LINDEN, Texas - We moved to Imlay from Texas in 1942. In 1943, one of my buddies, Dale Austin, came running to find me and excitedly said there is a huge herd of sheep coming toward Imlay from Mill City.

I had never seen a herd of sheep, except in the movies. (We didn't know it was "flock," and not "herd.") So we headed for the stockyards, where we knew the sheep would be loaded on the train cars for shipment to Oakland. We perched on the highest gate posts, which was telephone poles used as gate posts, about 12 feet high, and watched as the "herd" approached. Very exciting.

There were a number of men, we called them sheepherders, a couple dogs, and a young boy moving the sheep slowly toward the stockyard corrals. I was particularly interested in the boy, who was about my age and size. Soon we were chatting, and I learned his name was Robert Belzerana. His parents owned a ranch on the other side of the mountain, in Buena Vista valley.

Robert and I became friends and in a few years rode the school bus together to high school in Lovelock. I got on the bus at Tungsten Mine, Robert got on at Mill City. Every day he and I sat together and since we were both fun-loving and full of mischief, we were compatible buddies. Most of our skulduggery was subtly done.

One antic I well remember we did on the school bus involved another Tungsten boy, Vernon Taylor. Vernon had chopped off one of his fingers years earlier with a hatchet while splitting wood for their cook stove. It was his middle finger and Robert suggested this scheme to pull on the girls on the school bus. They told the girls Vernon still had the cut off finger and did they want to see it? They certainly did want to see the finger. Gloria was ecstatic.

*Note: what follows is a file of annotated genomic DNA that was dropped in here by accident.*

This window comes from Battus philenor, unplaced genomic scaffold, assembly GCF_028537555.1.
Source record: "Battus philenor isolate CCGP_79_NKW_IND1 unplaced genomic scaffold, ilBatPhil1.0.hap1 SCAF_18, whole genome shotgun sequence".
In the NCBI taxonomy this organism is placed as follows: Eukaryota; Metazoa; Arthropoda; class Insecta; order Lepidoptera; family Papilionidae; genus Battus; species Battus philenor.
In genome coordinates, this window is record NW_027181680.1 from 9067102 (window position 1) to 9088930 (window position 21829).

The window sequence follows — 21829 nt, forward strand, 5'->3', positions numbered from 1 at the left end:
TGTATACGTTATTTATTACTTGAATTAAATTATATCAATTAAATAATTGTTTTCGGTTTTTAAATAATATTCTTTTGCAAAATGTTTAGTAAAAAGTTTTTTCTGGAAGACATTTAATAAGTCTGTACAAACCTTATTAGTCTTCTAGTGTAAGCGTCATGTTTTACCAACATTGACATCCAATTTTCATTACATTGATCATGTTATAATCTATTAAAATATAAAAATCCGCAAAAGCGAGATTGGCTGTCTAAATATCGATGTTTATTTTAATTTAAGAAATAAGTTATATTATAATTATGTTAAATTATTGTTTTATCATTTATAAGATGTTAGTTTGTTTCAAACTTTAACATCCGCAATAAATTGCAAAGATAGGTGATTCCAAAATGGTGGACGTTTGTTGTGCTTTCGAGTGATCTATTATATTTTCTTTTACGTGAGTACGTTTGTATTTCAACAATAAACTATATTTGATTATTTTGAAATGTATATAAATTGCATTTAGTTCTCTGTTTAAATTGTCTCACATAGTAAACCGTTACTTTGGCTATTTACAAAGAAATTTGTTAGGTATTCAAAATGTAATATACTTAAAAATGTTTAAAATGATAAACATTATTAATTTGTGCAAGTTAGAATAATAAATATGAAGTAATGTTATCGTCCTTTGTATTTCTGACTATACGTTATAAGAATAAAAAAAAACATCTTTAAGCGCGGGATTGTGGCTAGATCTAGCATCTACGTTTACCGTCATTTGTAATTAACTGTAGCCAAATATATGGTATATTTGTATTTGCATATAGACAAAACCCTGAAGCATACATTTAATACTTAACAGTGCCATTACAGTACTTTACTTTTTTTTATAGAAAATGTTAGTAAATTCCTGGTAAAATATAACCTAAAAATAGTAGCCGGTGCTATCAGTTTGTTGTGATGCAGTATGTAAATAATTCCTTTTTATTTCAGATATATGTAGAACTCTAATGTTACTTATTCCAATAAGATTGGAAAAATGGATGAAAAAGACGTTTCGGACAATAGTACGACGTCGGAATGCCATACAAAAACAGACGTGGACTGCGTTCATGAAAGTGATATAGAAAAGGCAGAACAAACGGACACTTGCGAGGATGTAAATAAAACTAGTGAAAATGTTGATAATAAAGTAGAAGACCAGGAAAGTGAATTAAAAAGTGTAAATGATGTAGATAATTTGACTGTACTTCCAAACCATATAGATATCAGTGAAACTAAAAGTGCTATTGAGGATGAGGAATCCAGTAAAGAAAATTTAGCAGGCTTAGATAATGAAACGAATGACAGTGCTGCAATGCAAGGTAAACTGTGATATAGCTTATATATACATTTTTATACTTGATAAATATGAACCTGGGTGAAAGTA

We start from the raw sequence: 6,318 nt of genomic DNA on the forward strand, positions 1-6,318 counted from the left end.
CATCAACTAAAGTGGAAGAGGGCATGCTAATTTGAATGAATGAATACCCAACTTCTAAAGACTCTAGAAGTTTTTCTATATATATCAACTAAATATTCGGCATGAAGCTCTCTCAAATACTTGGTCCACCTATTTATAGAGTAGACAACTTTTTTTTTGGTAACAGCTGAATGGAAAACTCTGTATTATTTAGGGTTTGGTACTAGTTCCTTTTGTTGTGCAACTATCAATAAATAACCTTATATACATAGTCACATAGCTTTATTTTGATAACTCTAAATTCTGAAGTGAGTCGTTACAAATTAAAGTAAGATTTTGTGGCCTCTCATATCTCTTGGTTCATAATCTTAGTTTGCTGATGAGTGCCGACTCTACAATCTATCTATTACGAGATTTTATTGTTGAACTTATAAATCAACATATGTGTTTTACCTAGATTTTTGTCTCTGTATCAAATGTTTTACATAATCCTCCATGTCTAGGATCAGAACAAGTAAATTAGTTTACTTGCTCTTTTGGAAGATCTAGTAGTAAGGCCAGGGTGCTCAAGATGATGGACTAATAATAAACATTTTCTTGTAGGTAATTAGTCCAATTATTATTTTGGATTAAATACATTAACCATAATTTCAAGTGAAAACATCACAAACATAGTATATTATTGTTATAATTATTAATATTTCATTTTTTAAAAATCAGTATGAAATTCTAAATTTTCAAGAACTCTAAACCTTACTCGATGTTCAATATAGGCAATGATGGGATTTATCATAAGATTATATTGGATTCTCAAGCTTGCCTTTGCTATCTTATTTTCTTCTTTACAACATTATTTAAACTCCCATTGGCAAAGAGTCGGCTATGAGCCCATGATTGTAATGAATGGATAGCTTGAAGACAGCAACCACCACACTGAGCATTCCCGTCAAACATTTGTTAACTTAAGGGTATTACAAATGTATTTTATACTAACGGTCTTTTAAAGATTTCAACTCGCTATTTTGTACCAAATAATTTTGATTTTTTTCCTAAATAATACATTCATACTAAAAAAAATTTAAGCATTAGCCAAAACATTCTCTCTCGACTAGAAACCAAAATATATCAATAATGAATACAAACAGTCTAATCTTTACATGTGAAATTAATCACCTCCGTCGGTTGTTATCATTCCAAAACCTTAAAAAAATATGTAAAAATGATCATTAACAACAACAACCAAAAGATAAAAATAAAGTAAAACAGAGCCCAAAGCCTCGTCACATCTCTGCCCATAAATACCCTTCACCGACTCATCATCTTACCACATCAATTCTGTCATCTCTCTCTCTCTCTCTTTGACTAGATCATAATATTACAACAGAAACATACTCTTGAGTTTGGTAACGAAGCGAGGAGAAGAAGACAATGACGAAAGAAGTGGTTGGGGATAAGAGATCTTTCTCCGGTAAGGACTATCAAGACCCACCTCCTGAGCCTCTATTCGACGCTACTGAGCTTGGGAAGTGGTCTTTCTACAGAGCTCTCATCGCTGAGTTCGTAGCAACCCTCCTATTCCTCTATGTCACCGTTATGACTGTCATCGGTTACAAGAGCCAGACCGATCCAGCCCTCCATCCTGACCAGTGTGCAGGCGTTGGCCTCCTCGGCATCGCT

Vernon got a match box, cut a hole in the bottom of the box so his good finger on the other hand would fit through the hole. The next morning he put ketchup around the finger in the box, closed the lid, and kept it closed until the appointed time to scare the girls.. The girls were anxious to see the finger. Vernon said you can see it at Mill City, after Robert gets on. Robert got on, the girls crowded around, Vernon opened the box, they oohed and awed, until Vernon raised the finger straight up. There was screaming, and Gloria almost made a new door in the bus.

Then we moved away to the big city of Winnemucca and my Imlay and Lovelock days became history. I really didn't like my predicament, but a kid has to go where the parents go, like it or not.

Robert and I lost contact and many years later I was visiting my sister Lila in Imlay and she mentioned something about Robert Belzerana. I want to see Robert, I told her. Let's go out to the ranch and visit him. So we did, and found he had gone to Reno for the day. Had a nice visit with his wife and son. No Robert. I never saw him again.

More years passed, I was living in Dallas and sister Lila phoned me one day with sad news. Robert and his son had been killed in a small plane crash on the mountainside above their ranch. They were flying low and killing coyotes with a shotgun. No one knows exactly how the accident happened but they flew into the mountainside. A great fun loving man was gone, along with his son.

Whenever I think of Robert, my first thought is seeing him about 70 years ago, helping to move the sheep into the corrals, me on the high gate post, him working in the dust, doing a man's work, just a lad following in his father's footsteps, a rancher and sheep man in the making. It was fun knowing you, Robert. You made good memories.

This is so true for some of us. Stand up to be seen, speak up to be heard, shut up to be appreciated.

Roy Bale can be reached via email at